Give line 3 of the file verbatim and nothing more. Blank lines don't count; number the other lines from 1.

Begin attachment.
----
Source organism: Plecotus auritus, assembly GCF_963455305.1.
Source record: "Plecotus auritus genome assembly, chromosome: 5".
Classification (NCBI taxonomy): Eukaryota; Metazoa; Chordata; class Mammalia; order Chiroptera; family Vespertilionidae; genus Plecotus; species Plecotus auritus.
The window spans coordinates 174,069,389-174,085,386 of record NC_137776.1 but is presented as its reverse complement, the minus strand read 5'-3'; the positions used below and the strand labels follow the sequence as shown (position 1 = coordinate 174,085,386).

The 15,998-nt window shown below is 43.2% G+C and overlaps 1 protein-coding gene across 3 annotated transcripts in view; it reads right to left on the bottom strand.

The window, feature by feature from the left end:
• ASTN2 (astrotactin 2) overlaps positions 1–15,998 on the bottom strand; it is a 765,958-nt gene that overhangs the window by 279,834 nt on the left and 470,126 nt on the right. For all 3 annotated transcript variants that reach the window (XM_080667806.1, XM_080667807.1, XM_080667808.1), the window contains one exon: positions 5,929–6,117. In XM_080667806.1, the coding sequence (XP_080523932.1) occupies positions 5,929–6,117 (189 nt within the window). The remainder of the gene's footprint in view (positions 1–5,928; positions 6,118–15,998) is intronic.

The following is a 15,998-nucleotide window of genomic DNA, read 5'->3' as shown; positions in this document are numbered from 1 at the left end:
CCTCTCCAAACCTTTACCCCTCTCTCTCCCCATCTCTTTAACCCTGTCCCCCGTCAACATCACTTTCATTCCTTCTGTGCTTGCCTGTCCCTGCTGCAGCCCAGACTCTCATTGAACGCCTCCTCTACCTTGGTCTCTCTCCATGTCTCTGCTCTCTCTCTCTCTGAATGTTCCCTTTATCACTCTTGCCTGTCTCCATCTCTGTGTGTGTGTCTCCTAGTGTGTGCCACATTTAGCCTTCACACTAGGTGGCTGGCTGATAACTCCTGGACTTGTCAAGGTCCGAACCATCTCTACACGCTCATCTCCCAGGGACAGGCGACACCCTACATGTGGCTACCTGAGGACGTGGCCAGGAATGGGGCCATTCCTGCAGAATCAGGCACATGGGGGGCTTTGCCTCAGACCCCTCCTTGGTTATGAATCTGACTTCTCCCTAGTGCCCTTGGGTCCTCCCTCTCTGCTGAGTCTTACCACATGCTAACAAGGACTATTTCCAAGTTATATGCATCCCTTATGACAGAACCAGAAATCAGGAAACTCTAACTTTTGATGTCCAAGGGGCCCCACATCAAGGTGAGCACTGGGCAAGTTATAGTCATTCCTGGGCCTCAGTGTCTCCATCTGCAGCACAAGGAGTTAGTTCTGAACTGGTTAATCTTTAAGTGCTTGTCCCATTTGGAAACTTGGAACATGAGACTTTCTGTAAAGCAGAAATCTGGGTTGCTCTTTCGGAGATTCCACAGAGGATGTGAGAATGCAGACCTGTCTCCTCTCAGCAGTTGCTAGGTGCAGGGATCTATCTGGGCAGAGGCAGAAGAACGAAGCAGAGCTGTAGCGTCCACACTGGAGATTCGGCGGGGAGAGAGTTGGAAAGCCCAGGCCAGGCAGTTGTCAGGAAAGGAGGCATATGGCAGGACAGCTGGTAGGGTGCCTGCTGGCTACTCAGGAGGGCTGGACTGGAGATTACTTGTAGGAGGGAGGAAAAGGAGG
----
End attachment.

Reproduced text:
Classification (NCBI taxonomy): Eukaryota; Metazoa; Chordata; class Mammalia; order Chiroptera; family Vespertilionidae; genus Plecotus; species Plecotus auritus.